More on Libanius; and translating from French

Adrian Murdoch commented on my last post (and gave the origin of the translation of Oratio XI).  But he drew my attention to the existence of French Budé translations of his works: vols. 1, 2 and 4 of Orations (i.e. Oration 1; Orations 2-10; and Oration 59); a selection to public men of his day.  There seems to be a  volume of moral Orations somewhere, according to Copac.

Quite a lot of people know French; certainly quite a few more than know enough Greek to take a volume of Libanius to bed for some relaxing reading.  I would imagine that most specialists would read the French first, and then delve into the Greek.  Of course if they are Germans, they may not know French either; English is the second language of choice, thanks to the USA and the Beatles.

This raises a question.  Why are we all mentally translating and retranslating these French translations into English?  Wouldn’t there be merit in drawing up rough translations of the translations into English, and stuffing them online?  It would make texts more widely accessible; with luck, it would provoke a proper English translation of the original.

I recognise that no academic could publish such a thing.  Indeed they really form part of ‘research notes.’  But we don’t need to publish them; just put them on the web.  Is there a downside?

5 thoughts on “More on Libanius; and translating from French

  1. All useful. But… what’s the Plethron?

    Sorry, but the patrologies that I read are thin on the works of Libanius, for some reason.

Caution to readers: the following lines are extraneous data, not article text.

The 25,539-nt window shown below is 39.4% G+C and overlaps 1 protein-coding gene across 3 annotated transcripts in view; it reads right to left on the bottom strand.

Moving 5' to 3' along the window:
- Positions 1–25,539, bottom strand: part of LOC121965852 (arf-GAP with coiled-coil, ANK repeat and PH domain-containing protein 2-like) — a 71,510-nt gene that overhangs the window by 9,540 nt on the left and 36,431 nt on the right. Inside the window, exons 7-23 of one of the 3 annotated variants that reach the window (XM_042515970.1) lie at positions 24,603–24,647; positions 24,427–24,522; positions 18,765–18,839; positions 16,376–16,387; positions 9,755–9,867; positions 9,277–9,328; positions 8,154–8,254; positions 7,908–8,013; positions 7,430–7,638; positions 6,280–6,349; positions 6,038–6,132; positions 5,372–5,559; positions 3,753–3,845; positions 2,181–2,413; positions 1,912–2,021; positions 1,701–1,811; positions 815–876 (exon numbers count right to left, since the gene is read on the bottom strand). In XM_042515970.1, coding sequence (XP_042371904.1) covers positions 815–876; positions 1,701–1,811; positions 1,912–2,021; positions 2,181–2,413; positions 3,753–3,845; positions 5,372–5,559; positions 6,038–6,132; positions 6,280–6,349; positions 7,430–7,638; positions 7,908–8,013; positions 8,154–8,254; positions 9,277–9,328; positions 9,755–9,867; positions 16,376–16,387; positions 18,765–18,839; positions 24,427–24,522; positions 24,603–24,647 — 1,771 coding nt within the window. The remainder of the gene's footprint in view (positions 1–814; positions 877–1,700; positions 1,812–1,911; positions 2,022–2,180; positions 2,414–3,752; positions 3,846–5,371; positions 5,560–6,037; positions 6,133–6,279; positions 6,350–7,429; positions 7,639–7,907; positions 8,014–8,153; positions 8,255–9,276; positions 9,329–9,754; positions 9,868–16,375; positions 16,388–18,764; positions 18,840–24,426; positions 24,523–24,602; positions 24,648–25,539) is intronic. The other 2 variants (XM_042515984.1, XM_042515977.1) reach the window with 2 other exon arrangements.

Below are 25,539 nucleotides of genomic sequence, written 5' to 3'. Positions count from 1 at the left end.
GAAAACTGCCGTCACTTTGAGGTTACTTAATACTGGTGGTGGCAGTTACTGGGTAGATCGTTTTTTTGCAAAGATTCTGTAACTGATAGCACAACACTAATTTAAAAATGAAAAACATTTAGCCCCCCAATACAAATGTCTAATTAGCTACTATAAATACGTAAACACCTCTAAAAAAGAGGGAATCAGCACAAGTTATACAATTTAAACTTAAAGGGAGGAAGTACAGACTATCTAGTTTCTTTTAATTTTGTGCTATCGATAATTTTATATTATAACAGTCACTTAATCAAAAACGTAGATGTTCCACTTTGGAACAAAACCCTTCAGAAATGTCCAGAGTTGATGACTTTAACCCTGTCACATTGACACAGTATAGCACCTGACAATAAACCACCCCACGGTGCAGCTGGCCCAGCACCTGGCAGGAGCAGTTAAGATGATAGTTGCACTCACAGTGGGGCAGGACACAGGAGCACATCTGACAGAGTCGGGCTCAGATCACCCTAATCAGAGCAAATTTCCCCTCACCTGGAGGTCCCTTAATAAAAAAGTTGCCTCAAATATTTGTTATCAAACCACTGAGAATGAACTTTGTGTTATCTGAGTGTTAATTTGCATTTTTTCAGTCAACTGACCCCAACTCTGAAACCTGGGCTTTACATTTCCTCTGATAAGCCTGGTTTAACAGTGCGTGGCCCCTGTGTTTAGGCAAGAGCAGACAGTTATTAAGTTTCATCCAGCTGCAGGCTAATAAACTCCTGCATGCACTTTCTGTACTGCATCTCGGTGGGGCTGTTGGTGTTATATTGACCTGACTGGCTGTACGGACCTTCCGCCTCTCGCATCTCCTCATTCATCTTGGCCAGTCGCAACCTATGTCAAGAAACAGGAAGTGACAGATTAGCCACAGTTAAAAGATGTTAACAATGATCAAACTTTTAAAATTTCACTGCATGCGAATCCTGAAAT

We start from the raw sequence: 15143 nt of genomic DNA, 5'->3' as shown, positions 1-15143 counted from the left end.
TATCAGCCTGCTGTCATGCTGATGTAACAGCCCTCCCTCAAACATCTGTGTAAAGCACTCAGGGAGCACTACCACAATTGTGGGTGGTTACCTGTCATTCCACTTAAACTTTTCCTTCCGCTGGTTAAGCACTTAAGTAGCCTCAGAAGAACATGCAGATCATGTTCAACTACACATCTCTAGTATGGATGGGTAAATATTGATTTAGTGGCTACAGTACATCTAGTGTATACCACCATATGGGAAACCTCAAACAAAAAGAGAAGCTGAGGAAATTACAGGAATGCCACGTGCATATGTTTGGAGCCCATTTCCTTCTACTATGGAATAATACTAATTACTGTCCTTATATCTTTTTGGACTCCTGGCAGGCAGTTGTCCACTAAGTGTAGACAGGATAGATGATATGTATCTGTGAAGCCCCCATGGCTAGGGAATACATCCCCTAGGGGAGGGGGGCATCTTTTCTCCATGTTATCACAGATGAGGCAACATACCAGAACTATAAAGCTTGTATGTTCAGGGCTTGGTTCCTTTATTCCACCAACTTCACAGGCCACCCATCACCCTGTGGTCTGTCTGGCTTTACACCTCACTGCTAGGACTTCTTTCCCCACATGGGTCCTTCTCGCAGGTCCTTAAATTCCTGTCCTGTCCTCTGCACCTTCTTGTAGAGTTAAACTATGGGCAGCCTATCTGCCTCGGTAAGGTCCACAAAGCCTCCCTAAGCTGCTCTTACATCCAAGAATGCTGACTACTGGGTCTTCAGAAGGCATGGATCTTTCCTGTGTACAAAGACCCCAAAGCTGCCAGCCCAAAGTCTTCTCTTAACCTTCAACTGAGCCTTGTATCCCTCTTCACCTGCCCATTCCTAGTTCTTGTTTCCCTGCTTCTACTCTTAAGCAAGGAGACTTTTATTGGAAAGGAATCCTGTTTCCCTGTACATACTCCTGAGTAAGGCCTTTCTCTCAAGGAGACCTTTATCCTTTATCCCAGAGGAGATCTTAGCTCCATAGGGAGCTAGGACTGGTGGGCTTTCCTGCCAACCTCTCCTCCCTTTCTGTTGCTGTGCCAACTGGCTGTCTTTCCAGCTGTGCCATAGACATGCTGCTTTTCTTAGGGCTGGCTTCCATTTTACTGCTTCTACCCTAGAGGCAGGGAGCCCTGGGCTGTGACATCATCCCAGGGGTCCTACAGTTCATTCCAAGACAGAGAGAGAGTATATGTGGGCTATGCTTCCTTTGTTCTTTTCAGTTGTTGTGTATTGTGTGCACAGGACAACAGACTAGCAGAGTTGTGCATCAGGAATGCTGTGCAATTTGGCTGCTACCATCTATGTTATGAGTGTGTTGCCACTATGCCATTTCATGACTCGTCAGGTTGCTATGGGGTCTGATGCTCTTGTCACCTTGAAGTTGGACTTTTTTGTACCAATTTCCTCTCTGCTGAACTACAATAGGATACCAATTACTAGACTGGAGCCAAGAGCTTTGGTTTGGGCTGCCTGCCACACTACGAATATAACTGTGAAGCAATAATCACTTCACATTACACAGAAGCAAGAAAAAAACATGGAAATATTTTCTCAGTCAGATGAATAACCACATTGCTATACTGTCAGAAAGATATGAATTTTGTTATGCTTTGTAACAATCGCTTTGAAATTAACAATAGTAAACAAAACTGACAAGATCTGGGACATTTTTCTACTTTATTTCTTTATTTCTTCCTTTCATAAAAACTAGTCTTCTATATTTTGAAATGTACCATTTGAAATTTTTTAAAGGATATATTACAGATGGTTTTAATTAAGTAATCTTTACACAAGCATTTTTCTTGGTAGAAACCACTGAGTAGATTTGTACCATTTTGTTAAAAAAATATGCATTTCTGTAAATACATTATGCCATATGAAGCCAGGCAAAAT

In fact, is there any handbook of Greek literary texts, in order, like a patrology? I don’t know of one.

  2. Here is my post on the subject..

    a plethron was originally a unit of measurement but a building this size for sports events (sort of an indoor stadium for wrestling etc) acquired the name due to being of this size.

    In Libanius’ Oration X he lashes out at the decline in standards of attendance and sportsmanship. He had some genuine gripes because the Olympics had lost their original values and started becoming a mass market event (sound familiar??). But then he got a superiority attack and expressed his dissatisfaction with the doubling of the size of the hall which of course meant more plebs could enter to see the events. As an aside Libanius is one of the prime sources of information on the Ancient Olympics in Antioch because his family and friends over many decades were sponsors/organisers (alytarchs) of the event.

    Unfortunately this Oration is left out of both Loeb and Norman (in preference to some mind-bendingly boring other works of his..

  3. Unfortunately the link to the French Bude version has gone dead… the site is still there but the document has disappeared… the new curse of our times..

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